In this post headlined "Why Your Bartender Hates You" (provocative, eh?), Brown explains how things can get off on the wrong foot:
The incivility can be from both sides [of the bar], so I do acknowledge that sometimes customers are the victims as well as the perpetrators (and sometimes it's just one long chain). However, it's not uncommon for customers, bar side, to begin their interaction without even the basest of pleasantries. They shout "gin and tonic," an unnecessarily hostile beginning like a cannon ball fired from close range. This happens even in a quiet or slow bar.
While this method is direct, it's also a more appropriate first meeting for a vending machine. Why not, "Hi, can I get a gin & tonic?" or even, "Please." (Exasperated "pleases" don't count, either.)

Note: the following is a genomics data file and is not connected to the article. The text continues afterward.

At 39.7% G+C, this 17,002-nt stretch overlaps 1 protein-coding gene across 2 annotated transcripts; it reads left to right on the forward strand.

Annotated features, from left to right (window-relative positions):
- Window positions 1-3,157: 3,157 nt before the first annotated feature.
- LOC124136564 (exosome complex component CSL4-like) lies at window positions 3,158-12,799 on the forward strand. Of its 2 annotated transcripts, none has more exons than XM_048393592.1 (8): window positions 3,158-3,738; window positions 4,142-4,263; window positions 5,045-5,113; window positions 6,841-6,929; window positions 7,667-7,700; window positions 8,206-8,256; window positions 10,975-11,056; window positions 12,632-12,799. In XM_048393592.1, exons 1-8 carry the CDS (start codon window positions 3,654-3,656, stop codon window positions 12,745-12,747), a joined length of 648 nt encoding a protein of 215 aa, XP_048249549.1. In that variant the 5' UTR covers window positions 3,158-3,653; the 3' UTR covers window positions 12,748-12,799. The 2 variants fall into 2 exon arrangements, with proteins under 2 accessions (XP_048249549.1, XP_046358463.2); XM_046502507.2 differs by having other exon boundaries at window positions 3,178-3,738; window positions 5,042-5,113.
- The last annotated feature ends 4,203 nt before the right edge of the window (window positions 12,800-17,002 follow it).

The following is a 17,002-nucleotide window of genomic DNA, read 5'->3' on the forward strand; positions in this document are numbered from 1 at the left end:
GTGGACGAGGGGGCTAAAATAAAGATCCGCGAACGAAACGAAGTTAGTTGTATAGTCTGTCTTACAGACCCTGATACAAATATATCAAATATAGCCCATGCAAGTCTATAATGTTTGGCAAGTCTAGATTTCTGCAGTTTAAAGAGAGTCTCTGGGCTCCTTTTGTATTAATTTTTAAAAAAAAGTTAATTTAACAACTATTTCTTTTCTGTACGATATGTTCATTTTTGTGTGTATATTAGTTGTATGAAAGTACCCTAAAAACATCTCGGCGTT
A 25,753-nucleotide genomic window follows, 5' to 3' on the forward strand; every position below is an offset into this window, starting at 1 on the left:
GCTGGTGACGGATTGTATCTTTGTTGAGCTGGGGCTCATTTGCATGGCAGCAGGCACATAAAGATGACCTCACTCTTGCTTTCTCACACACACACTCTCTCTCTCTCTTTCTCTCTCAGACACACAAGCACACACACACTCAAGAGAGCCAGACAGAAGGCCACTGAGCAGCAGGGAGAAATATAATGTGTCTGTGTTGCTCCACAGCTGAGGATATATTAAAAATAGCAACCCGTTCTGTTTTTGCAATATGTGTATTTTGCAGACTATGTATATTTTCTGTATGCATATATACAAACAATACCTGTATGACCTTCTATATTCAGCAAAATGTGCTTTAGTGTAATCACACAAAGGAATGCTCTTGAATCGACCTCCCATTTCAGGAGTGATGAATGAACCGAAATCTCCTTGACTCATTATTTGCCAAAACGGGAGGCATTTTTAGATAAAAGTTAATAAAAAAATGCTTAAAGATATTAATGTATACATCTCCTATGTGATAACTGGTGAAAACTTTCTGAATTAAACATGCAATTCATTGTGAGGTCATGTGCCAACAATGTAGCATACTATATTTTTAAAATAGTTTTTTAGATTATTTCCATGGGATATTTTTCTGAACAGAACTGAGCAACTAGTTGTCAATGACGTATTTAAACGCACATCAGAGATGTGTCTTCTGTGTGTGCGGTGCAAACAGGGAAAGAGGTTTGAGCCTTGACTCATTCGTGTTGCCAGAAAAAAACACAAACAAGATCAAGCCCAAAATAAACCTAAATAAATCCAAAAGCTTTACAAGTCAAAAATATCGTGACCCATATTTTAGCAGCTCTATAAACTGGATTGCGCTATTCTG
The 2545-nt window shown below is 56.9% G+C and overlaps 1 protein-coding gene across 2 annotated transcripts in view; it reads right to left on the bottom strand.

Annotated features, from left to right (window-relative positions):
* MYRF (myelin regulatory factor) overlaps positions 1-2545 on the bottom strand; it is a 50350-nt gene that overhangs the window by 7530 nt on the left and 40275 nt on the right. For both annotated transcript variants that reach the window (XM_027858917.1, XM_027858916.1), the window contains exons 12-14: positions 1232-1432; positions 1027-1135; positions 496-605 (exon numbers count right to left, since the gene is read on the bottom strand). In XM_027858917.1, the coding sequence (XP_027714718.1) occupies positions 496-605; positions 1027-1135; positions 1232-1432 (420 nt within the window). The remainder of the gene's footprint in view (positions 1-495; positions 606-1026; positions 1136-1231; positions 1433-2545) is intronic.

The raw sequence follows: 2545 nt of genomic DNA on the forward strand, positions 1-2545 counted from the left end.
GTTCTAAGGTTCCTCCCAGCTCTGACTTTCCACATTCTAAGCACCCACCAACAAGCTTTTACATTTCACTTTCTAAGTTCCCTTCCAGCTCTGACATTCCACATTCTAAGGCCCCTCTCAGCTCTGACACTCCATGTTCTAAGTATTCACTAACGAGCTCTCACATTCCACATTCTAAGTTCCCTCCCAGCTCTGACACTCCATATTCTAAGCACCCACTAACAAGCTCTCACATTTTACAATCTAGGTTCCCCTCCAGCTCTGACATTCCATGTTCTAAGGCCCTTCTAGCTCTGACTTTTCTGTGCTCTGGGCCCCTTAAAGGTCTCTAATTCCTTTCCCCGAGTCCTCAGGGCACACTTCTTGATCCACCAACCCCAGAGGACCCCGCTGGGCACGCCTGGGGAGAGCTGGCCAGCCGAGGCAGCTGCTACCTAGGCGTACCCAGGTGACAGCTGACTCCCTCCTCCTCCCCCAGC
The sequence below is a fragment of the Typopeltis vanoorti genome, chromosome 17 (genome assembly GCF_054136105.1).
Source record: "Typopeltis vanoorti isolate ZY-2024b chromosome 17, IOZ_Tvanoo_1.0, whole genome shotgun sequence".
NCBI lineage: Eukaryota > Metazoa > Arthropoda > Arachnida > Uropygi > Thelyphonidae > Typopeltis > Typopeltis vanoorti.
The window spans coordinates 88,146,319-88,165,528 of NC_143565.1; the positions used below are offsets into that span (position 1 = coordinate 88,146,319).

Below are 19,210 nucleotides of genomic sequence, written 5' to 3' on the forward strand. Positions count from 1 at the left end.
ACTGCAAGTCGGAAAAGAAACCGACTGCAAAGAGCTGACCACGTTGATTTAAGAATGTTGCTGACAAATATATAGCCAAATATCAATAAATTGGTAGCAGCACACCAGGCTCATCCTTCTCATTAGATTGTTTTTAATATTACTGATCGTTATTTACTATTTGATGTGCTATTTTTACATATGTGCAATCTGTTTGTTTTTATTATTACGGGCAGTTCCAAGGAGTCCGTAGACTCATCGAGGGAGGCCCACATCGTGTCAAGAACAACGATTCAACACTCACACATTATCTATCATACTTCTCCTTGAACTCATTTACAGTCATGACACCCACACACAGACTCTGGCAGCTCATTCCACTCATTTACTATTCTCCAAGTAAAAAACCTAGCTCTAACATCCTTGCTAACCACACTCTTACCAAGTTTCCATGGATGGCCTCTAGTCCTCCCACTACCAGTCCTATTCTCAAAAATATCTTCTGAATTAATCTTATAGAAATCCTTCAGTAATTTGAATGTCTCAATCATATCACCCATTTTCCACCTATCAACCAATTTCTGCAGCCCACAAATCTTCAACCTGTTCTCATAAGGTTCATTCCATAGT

. . . I was at an event recently making specialty cocktails and John McLaughlin, of the McLaughlin Group, asked for tonic water and lemon. When I tried delicately and politely to direct him to the bar that had those ingredients, which I did not, he threw up his hands in astonishment and made a gruff remark before departing the station. I did keep hoping he would say, "from zero to ten, ten being metaphysical certainty, do you have tonic water?" Of course my answer still would have been no.